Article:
Skip to comments.Earliest Domesticated Dog Uncovered
Posted on 05/08/2003 5:55:22 PM PDT by blam
Earliest Domesticated Dogs Uncovered
By Jennifer Viegas, Discovery News
Skull of a Stone Age Dog
April 7, 2003 The skulls of two Stone Age dogs believed to be the earliest known canines on record have been found, according to a team of Russian scientists.
The dog duo, which lived approximately 14,000 years ago, appear to represent the first step of domestication from their wild wolf ancestors.
Mikhail Sablin, a scientist at the Zoological Institute of the Russian Academy of Sciences in St. Petersburg, along with his colleague Gennady Khlopachev, analyzed the dog remains, which were found at the Eliseevichi I site in the Bryansk region of Russia's central plain, according to an Informnauka press agency release.
"We suggest that the dogs looked like present-day Tibetan mastiffs or Caucasian sheep dogs," Sablin told Discovery News. "The dogs had a much wider palate and shorter rostrum than Siberian huskies and Great Danes. The reconstructed withers height is about 70 cm (27.56 inches), therefore the dogs belonged to a very strange and dangerous heavy hunting/guarding breed."
Both Sablin and his colleague believe humans domesticated the dogs from local northern wolves at the site. While large and strong, the Stone Age canines exhibited relatively short snouts, which distinguished them from their wild wolf ancestors.
The dogs perished as adults. But at the time of their deaths they were probably remembered more as man's best dinner rather than man's best friend. One of the skulls had a hole where a human likely removed the brain for consumption, as was the common practice in later known periods.
Their skulls were found next to the bones of a mammoth, an Arctic fox and a reindeer. It is probable that those animals also wound up as meat for Stone Age humans.
During their lifetimes, the canines likely were hunting and guard dogs, according to the researchers.
Sablin explained that certain humans already had begun to partially control labor, trade and ritualistic social activities. The unequal distribution of resources led to a social hierarchy, with people of prestige and power getting Stone Age status symbols, like dogs.
He said, "In this context it can be assumed that the large wolf-like dogs were used to guard not only against predators, (but also) their presence (at a particular site) may have indicated the high social status of the inhabitants."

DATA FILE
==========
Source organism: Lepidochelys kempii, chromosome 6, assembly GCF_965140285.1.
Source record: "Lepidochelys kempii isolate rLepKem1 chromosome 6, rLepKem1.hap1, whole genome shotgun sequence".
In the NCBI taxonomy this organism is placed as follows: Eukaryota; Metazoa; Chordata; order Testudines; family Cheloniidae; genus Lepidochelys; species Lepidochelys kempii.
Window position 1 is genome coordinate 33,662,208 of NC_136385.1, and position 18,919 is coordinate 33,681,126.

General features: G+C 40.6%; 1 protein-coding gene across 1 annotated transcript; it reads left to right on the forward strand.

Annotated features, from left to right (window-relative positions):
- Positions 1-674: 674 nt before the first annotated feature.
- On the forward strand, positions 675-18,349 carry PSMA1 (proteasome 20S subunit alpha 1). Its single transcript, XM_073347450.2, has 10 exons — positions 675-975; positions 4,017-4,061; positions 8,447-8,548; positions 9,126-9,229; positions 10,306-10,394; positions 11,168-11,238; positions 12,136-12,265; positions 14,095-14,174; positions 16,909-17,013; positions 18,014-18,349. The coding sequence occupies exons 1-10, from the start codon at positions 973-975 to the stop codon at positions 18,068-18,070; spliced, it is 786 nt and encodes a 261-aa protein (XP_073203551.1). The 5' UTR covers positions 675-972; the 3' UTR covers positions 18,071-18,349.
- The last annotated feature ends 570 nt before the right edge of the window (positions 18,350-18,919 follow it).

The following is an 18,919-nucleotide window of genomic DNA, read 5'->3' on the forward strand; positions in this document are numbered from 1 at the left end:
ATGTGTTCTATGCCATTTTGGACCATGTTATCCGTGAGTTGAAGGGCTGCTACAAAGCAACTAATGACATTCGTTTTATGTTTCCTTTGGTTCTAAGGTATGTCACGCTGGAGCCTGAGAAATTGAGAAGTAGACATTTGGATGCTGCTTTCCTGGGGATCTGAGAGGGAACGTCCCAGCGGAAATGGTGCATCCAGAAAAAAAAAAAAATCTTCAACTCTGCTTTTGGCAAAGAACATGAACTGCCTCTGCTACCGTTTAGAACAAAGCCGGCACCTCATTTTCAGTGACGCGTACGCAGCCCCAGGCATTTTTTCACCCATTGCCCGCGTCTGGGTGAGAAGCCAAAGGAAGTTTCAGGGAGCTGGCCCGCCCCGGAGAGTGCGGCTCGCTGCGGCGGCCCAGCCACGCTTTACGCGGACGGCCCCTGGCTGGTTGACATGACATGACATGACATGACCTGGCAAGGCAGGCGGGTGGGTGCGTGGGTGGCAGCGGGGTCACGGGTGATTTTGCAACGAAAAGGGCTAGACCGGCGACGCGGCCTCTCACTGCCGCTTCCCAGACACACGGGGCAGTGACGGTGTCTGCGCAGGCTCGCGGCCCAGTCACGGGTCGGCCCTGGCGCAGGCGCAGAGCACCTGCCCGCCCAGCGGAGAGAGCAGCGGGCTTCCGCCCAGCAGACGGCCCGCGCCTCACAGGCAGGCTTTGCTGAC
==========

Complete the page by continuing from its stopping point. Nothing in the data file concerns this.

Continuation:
Susan Crockford, an archaeozoologist at Pacific Identifications, Inc., a firm that specializes in identification of birds and animals from archaeological remains, agreed that the Russian dogs "are certainly the oldest complete skulls from this early period," and said, "â¦the evidence is good that these are truly domestic dogs."
She added that other, slightly later, dog remains have been found in Israel, Germany and the Czech Republic but, "I think (the Eliseevichi dogs) remind us that there must be many more than one center of domestication, and not just the Middle East as was once thought."
Will Rogers once said that if dogs can't go to heaven, he wanted to go wherever they do go.
Tonight, UNSPUN with AnnaZ!
6pm pdt/9pm edt
Miss a show? Click HERE for the RadioFR Archives!
Artist's conception of the earliest dog
Please don't insult dogs.
Am I the only one to think that maybe their higher status came from having the dogs? That they were used to help them hunt and protect their stuff rather then the dogs being a Stone Age Gucci bag.
Even just as an early warning system dogs would be very useful. (Not to mention, meals on legs)
They waited until early man was asleep, and gnawed his toes. :)
That's 98000 dog years ago.
Disclaimer: Opinions posted on Free Republic are those of the individual posters and do not necessarily represent the opinion of Free Republic or its management. All materials posted herein are protected by copyright law and the exemption for fair use of copyrighted works.